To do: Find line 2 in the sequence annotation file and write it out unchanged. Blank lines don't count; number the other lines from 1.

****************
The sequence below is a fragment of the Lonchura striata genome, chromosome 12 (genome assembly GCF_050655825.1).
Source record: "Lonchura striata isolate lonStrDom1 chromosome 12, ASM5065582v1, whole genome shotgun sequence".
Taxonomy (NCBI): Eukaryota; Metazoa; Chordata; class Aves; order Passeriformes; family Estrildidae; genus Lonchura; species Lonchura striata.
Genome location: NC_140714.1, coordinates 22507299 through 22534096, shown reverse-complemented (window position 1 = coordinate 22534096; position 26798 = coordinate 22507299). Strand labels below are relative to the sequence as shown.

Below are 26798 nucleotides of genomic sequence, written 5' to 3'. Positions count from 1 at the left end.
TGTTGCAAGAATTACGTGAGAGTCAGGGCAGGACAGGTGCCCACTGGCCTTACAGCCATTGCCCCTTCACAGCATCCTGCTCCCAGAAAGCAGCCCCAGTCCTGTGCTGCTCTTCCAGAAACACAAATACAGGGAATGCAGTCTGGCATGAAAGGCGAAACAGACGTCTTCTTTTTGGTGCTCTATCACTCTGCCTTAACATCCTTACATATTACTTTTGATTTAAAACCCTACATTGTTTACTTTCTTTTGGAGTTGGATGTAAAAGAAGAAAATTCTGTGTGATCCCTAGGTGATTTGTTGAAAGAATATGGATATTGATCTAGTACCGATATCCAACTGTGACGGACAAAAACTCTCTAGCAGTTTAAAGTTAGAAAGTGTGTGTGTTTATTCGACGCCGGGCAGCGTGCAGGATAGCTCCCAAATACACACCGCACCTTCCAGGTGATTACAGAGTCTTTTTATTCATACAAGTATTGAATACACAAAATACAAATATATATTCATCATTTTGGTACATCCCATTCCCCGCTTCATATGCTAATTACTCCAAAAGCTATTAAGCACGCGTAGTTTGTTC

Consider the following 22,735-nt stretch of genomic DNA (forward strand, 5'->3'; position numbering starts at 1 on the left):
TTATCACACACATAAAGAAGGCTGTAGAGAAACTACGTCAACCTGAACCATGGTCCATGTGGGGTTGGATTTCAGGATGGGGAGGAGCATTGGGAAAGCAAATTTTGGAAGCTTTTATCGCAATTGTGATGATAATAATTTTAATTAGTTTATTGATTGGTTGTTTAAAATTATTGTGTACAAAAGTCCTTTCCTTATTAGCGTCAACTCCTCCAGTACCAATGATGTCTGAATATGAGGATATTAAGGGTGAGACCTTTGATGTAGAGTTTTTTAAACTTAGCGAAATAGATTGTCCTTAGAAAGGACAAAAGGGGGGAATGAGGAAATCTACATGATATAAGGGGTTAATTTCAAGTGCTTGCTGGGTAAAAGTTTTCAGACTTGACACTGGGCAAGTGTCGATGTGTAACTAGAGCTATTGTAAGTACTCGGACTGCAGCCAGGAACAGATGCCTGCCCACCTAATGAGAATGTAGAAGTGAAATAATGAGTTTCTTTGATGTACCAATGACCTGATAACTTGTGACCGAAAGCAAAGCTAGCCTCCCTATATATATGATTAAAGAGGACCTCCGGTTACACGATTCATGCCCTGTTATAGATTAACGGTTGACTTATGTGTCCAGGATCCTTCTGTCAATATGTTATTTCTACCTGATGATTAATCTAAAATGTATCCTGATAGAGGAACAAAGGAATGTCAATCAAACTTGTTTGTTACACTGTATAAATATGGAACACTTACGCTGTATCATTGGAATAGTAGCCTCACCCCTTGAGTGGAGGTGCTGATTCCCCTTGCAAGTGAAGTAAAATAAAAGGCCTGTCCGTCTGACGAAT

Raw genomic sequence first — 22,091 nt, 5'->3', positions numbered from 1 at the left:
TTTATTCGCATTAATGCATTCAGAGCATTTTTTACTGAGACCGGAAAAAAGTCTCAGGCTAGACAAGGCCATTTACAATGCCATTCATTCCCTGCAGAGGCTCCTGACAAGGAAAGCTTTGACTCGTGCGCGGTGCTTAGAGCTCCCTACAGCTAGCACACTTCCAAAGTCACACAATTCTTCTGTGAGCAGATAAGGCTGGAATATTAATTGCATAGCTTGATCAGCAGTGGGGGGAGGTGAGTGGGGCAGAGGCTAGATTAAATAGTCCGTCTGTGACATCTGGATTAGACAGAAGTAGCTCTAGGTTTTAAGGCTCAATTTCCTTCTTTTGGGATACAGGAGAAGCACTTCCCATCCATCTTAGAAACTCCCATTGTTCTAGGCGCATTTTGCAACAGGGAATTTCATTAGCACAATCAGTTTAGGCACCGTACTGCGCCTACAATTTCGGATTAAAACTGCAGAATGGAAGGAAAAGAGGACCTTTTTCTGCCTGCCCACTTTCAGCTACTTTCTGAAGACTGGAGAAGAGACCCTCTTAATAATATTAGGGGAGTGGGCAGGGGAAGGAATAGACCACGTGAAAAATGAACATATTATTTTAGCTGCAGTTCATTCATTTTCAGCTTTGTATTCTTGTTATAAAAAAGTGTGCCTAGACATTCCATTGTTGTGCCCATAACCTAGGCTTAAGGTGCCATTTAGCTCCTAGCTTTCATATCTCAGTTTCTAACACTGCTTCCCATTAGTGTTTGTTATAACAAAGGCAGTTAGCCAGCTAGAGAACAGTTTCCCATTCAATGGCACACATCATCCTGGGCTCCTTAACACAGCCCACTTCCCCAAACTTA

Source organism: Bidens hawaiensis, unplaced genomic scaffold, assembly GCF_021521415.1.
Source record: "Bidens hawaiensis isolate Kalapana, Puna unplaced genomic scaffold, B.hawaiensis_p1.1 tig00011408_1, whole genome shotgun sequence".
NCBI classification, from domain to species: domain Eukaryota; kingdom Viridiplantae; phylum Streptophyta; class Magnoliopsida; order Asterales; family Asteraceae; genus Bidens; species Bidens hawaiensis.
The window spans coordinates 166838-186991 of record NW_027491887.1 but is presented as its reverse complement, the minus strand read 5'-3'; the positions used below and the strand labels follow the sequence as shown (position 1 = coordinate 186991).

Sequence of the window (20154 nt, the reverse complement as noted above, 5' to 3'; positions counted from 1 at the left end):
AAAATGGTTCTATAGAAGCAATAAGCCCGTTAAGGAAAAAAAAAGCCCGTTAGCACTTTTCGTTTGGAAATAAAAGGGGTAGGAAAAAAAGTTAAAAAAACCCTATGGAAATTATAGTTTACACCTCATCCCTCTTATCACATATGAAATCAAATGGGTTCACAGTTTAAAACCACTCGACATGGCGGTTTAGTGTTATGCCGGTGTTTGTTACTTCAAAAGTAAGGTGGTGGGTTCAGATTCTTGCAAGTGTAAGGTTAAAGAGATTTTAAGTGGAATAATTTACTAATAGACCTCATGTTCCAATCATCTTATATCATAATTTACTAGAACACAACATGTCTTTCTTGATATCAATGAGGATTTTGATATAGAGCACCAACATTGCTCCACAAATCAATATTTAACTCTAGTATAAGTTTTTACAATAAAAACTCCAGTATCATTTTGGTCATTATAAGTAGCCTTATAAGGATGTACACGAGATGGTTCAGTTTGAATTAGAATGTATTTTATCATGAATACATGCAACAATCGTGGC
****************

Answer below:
Source record: "Lonchura striata isolate lonStrDom1 chromosome 12, ASM5065582v1, whole genome shotgun sequence".